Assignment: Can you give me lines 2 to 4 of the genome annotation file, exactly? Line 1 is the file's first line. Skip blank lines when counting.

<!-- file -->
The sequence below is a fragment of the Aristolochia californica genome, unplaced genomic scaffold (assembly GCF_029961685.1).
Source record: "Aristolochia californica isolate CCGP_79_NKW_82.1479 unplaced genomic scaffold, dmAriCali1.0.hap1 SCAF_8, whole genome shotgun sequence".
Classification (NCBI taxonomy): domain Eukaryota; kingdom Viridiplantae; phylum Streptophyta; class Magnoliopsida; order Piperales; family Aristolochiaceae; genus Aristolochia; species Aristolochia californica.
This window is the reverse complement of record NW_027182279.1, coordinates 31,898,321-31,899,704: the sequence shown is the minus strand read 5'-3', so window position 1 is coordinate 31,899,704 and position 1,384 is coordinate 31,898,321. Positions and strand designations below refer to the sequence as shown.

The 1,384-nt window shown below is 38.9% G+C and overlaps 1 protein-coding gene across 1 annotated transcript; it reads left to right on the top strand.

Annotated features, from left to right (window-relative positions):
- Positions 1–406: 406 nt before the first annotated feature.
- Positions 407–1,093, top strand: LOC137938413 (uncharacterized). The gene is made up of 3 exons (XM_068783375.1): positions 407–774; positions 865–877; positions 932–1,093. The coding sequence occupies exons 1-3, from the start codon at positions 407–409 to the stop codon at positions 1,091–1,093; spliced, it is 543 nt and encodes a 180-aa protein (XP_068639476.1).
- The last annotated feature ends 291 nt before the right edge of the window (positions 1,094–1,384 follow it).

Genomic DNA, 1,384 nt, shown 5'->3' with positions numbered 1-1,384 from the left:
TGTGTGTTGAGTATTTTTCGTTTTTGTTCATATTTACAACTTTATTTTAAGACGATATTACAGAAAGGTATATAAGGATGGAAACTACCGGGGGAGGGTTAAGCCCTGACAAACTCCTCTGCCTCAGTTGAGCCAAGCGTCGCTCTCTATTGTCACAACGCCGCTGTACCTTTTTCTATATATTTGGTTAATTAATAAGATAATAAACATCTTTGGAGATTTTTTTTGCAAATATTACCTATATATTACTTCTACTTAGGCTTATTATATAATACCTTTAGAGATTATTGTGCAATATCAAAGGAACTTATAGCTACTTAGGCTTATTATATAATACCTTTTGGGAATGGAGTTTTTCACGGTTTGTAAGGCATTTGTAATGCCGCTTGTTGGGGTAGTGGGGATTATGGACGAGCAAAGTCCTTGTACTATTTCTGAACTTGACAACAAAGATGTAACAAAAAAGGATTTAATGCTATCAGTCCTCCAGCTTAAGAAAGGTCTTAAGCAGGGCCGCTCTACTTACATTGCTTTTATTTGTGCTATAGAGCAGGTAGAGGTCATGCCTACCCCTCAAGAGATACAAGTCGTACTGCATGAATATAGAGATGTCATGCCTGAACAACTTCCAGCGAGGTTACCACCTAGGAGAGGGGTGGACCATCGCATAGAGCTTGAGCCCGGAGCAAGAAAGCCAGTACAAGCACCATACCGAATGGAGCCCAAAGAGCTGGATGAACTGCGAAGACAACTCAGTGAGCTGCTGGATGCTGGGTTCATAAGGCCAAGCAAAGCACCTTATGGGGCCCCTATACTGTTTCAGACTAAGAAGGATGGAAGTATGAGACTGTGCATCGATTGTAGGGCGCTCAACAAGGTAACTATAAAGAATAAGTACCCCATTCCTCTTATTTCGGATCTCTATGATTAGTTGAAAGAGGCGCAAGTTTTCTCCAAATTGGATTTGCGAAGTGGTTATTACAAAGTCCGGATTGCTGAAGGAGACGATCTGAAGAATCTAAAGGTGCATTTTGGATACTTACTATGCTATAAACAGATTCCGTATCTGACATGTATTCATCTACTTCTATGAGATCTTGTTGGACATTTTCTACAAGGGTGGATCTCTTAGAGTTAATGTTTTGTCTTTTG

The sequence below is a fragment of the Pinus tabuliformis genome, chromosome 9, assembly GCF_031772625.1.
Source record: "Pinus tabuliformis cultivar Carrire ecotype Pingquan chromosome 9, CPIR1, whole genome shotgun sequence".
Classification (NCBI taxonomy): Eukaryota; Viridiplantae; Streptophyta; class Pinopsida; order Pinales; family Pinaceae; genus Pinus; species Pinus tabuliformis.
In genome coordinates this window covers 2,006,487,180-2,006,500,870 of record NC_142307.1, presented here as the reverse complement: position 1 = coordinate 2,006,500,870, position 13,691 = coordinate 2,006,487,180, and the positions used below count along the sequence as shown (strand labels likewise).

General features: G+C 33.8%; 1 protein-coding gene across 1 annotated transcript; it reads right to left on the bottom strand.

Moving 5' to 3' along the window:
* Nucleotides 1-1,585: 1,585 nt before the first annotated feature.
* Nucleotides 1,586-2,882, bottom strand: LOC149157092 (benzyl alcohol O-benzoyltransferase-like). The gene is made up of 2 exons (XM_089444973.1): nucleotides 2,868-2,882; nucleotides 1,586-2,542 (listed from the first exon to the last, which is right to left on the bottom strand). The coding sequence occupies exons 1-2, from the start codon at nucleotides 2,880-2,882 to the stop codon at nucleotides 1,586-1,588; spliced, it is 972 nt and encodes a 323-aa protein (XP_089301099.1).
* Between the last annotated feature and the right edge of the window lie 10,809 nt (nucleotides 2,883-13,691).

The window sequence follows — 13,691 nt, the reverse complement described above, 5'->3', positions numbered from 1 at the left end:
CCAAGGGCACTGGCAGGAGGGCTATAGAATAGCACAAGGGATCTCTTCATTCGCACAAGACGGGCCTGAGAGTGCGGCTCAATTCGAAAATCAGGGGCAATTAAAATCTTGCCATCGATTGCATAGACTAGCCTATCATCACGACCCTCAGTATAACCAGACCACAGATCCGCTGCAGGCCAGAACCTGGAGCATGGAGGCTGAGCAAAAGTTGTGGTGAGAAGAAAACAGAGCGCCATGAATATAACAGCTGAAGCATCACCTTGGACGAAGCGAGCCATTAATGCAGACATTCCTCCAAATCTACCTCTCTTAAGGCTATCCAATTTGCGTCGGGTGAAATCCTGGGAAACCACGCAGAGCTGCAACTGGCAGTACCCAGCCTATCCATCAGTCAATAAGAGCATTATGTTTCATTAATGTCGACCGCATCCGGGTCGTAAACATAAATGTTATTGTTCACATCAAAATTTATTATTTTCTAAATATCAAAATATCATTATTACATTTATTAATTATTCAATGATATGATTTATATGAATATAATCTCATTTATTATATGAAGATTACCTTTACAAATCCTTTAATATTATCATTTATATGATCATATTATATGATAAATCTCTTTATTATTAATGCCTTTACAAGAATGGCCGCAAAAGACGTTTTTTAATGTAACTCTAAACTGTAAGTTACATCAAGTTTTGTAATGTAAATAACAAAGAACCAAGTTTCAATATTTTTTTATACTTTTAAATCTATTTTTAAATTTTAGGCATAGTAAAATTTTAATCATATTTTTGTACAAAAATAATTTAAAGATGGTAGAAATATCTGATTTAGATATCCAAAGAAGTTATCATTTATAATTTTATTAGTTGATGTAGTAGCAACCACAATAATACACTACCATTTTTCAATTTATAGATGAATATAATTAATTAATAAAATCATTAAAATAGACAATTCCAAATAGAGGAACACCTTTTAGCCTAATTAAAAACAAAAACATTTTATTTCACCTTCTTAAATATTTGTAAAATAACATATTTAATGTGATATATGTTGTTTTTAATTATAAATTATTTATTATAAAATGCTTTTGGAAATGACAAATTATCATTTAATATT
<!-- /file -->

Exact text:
Source record: "Aristolochia californica isolate CCGP_79_NKW_82.1479 unplaced genomic scaffold, dmAriCali1.0.hap1 SCAF_8, whole genome shotgun sequence".
Classification (NCBI taxonomy): domain Eukaryota; kingdom Viridiplantae; phylum Streptophyta; class Magnoliopsida; order Piperales; family Aristolochiaceae; genus Aristolochia; species Aristolochia californica.
This window is the reverse complement of record NW_027182279.1, coordinates 31,898,321-31,899,704: the sequence shown is the minus strand read 5'-3', so window position 1 is coordinate 31,899,704 and position 1,384 is coordinate 31,898,321. Positions and strand designations below refer to the sequence as shown.